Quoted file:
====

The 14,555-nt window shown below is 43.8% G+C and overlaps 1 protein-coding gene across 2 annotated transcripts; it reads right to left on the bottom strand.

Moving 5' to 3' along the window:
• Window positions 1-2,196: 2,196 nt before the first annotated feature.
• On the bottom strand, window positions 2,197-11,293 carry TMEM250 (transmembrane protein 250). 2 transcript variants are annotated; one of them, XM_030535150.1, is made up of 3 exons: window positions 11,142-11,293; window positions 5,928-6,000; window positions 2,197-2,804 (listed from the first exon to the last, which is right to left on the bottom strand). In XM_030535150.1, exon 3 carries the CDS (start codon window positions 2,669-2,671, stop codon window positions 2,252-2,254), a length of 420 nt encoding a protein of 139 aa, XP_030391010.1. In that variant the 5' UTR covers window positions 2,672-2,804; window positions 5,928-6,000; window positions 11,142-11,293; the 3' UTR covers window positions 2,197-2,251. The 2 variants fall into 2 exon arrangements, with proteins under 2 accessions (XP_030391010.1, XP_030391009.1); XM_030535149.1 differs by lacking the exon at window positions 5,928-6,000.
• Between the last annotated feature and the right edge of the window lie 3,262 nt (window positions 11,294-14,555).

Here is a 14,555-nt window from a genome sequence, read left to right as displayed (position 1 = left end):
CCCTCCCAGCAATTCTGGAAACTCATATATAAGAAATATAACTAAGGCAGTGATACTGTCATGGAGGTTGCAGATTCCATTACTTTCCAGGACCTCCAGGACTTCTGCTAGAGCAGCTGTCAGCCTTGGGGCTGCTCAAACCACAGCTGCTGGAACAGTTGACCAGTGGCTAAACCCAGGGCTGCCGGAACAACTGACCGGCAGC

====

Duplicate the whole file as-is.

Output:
The 14,555-nt window shown below is 43.8% G+C and overlaps 1 protein-coding gene across 2 annotated transcripts; it reads right to left on the bottom strand.

Moving 5' to 3' along the window:
• Window positions 1-2,196: 2,196 nt before the first annotated feature.
• On the bottom strand, window positions 2,197-11,293 carry TMEM250 (transmembrane protein 250). 2 transcript variants are annotated; one of them, XM_030535150.1, is made up of 3 exons: window positions 11,142-11,293; window positions 5,928-6,000; window positions 2,197-2,804 (listed from the first exon to the last, which is right to left on the bottom strand). In XM_030535150.1, exon 3 carries the CDS (start codon window positions 2,669-2,671, stop codon window positions 2,252-2,254), a length of 420 nt encoding a protein of 139 aa, XP_030391010.1. In that variant the 5' UTR covers window positions 2,672-2,804; window positions 5,928-6,000; window positions 11,142-11,293; the 3' UTR covers window positions 2,197-2,251. The 2 variants fall into 2 exon arrangements, with proteins under 2 accessions (XP_030391010.1, XP_030391009.1); XM_030535149.1 differs by lacking the exon at window positions 5,928-6,000.
• Between the last annotated feature and the right edge of the window lie 3,262 nt (window positions 11,294-14,555).

Here is a 14,555-nt window from a genome sequence, read left to right as displayed (position 1 = left end):
CCCTCCCAGCAATTCTGGAAACTCATATATAAGAAATATAACTAAGGCAGTGATACTGTCATGGAGGTTGCAGATTCCATTACTTTCCAGGACCTCCAGGACTTCTGCTAGAGCAGCTGTCAGCCTTGGGGCTGCTCAAACCACAGCTGCTGGAACAGTTGACCAGTGGCTAAACCCAGGGCTGCCGGAACAACTGACCGGCAGC